Moreover, I’ve signed up and put down my $199/month to get some figurative skin in the game. Nanodegrees generally don’t have a fixed schedule and allow you to work at your own pace. This means you have a financial incentive to be diligent and move quickly. If you complete the program in 2 months, rather than the estimated 6 months, you’ve saved $796 on tuition fees. However, there’s an obvious balance to be struck between saving money on tuition and racing through the exercises without giving yourself time to absorb the material in a way that will allow you to apply it in the future beyond the structured exercises of the course.
It’s important to emphasize that I’ve asked what am I paying for. Other students will likely have different motivations than I do. For example, Udacity emphasizes their ties to impressive tech brands such as Facebook and Google. For someone looking to get into the hiring pipeline at one of these companies, the Nanodegree might be a great starting point. For me, however, this is less important. I’ve previously worked at Google and currently work at Uber. I’m happy in my current role and doing this for personal growth/development, rather than trying to jumpstart or pivot my career. Given my background and the strengths of companies already on my resume, it’s been my experience that I can at least get my foot in the door for a position if my candidacy for the role makes any sense at all.
I’m enjoying the MLND program, but there are some things I would recommend to anyone considering signing up for it (or any nanodegree.) As mentioned previously, these nanodegree programs tend to be priced based on time to complete. You pay a fee each month until you’ve “graduated” from the class. However, many of the components of the classes are available free to individuals not enrolled in the program. In fact, when I first signed into my account after enrolling, I’d already previously completed ~20% of the Unsupervised Learning section on my own. You can complete a significant amount of work before signing up and paying anything for the class. Is this a good idea? It’s hard to say.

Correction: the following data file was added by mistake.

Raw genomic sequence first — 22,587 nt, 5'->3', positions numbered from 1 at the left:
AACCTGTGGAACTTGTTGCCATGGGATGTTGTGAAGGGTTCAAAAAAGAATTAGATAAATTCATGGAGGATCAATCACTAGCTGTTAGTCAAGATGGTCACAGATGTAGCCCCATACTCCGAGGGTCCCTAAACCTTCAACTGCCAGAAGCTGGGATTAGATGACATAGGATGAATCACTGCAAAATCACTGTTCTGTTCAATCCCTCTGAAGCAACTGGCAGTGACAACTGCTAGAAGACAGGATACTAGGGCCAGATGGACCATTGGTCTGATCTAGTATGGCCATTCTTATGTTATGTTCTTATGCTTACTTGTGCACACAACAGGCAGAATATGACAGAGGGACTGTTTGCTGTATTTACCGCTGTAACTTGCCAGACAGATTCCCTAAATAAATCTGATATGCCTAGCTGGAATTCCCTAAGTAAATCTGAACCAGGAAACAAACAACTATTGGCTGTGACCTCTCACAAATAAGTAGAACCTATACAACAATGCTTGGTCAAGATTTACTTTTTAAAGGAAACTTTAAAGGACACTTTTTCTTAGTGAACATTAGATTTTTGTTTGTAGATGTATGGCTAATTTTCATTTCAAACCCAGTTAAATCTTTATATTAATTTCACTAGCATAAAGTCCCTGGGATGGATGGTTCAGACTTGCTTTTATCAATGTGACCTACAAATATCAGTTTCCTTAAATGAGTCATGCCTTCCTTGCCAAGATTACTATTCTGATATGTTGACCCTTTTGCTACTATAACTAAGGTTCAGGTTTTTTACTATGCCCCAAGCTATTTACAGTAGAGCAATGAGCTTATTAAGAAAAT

The MLND definitely provides a better structure and some strong guard rails to keep you on track in the course. In my case, it’s also helping me with accountability and keeping me moving down the path. However, I’d expect that if you were highly motivated on your own, and wanted to save some money, you could knock out a large portion of the course content for free, and then enroll and go through the other material in a fraction of the time. The decision of whether or not to approach the program this way depends on personal factors such as comfort with the price of the program, personal level of motivation/engagement, and ability to deal with less guidance.
Given my experiences working on and off of the MLND track, I’d probably recommend enrolling in the class and trying to dedicate large blocks of time to it each week in order to complete the full course in 2-3 months. I do think it would be worth completing any prerequisites prior to enrolling. For instance, if you know you’re extremely rusty in statistics, work through a book or complete an online course before signing up for the nanodegree. Spending 2-4 weeks paying for the program while doing supplemental assignments to fill in gaps seems unwise to me.